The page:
The Fair Work Commission's anti-bullying powers came into force on 1 January 2014 (see our previous update here). In a recent decision (Application by Kathleen McInnes  FWCFB 1440), the Full Bench of the Commission has found that the new laws can apply to bullying that occurred before 1 January 2014.
On 9 January 2014, Ms Kathleen McInnes applied to the Commission for an order to prevent her from being bullied at work. The bullying in question occurred over a six-year period from November 2007 to May 2013. Importantly, Ms McInnes did not claim that she had been bullied after May 2013.
One of the respondents, Peninsula Support Services ("PSS"), objected to the application on the basis that the Commission was not empowered to deal with bullying that occurred before the anti-bullying laws came into effect. Allowing the application to proceed, PSS argued, would give the new provisions retrospective operation.
Under the anti-bullying provisions, the Commission can hear an application to stop bullying so long as it is satisfied that:
- the worker has been bullied at work by one or more individuals; and
- there is a risk that the worker will continue to be bullied at work.
The Commission rejected PSS's argument, finding that the new provisions did not prevent it from considering bullying that occurred prior to 1 January 2014.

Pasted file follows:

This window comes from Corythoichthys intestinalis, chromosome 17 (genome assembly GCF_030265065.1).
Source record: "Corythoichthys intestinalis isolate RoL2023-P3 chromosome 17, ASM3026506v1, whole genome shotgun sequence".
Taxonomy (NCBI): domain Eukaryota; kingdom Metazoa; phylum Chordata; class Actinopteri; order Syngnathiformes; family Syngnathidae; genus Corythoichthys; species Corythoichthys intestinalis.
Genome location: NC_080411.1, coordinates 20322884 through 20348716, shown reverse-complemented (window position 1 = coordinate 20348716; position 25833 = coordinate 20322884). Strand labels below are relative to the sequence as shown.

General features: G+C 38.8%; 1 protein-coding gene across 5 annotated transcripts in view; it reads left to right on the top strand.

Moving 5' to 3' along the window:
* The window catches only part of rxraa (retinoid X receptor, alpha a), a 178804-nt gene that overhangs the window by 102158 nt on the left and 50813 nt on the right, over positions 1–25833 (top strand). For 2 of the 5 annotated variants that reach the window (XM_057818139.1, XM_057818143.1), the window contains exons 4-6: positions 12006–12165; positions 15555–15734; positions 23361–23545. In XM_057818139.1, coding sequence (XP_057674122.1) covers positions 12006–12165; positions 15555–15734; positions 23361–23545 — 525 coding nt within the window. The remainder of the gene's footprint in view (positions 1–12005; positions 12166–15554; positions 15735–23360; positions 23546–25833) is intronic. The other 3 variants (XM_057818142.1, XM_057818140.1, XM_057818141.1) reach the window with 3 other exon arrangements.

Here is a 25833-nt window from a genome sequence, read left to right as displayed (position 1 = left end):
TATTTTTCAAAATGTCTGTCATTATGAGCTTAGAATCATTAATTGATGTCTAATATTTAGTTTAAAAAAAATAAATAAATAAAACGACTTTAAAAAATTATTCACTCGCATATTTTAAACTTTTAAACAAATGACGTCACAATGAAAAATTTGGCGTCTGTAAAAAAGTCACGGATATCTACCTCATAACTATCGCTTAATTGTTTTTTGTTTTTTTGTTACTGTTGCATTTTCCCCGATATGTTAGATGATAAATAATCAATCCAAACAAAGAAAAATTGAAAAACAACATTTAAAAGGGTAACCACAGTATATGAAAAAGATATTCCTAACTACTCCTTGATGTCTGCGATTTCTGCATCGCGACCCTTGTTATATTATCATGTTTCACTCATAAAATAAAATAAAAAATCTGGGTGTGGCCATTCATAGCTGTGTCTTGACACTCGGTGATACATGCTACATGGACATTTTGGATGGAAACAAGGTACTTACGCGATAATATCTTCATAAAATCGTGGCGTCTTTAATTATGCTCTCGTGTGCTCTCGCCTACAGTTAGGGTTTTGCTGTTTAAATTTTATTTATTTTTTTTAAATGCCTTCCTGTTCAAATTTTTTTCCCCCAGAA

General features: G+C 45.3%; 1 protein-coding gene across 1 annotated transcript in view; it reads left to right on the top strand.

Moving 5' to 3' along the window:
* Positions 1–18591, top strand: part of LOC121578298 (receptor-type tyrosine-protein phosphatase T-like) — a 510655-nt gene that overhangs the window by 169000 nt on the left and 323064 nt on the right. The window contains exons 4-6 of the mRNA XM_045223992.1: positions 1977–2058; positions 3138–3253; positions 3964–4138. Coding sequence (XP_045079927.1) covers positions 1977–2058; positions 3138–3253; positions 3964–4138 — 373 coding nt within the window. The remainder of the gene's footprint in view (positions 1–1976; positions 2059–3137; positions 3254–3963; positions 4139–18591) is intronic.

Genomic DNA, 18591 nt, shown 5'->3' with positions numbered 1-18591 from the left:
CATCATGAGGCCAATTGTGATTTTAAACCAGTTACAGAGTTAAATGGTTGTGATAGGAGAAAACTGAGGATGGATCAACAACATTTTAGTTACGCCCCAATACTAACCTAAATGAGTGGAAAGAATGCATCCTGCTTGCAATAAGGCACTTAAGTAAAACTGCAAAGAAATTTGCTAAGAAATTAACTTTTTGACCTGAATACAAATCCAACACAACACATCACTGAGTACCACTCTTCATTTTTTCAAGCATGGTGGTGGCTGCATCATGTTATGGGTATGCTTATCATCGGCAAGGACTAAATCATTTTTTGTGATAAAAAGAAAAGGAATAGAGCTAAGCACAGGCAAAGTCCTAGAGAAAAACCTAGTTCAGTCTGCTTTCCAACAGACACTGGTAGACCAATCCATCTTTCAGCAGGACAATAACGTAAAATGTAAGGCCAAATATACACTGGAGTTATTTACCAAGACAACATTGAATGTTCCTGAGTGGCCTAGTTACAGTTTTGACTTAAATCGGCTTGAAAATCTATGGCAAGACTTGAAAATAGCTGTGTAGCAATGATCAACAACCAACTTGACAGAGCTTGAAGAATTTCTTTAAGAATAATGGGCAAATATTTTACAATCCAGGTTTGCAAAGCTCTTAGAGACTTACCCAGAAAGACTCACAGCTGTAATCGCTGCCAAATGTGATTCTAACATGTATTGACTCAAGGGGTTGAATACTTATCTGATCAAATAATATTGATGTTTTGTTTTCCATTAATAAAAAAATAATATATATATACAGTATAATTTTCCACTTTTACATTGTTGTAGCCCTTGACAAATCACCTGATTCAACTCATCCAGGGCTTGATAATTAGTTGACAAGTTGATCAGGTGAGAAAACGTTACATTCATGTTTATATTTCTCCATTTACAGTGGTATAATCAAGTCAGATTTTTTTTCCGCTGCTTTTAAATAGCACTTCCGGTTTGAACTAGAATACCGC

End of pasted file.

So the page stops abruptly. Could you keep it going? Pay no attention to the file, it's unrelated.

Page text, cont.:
The Commission explained that the new provisions were not directed at punishing past conduct, but rather at preventing future bullying behaviour. This is demonstrated, for example, by the Commission being specifically precluded from making an order requiring an employer to pay compensation to a bullied employee. Instead, the Commission can only make an order that any future bullying stop.
Because of this focus on preventing future conduct, the Commission found that the anti-bullying provisions did not operate retrospectively and could capture bullying that occurred before 1 January 2014.
WHAT THIS MEANS FOR EMPLOYERS
Employees can seek a bullying order in relation to alleged bullying incidents that occurred in 2013 and earlier. This means the potential for bullying claims is broader. In the short term, it may lead to increased claims by employees who may have believed they were precluded from making claims for pre 1 January 2014 incidents.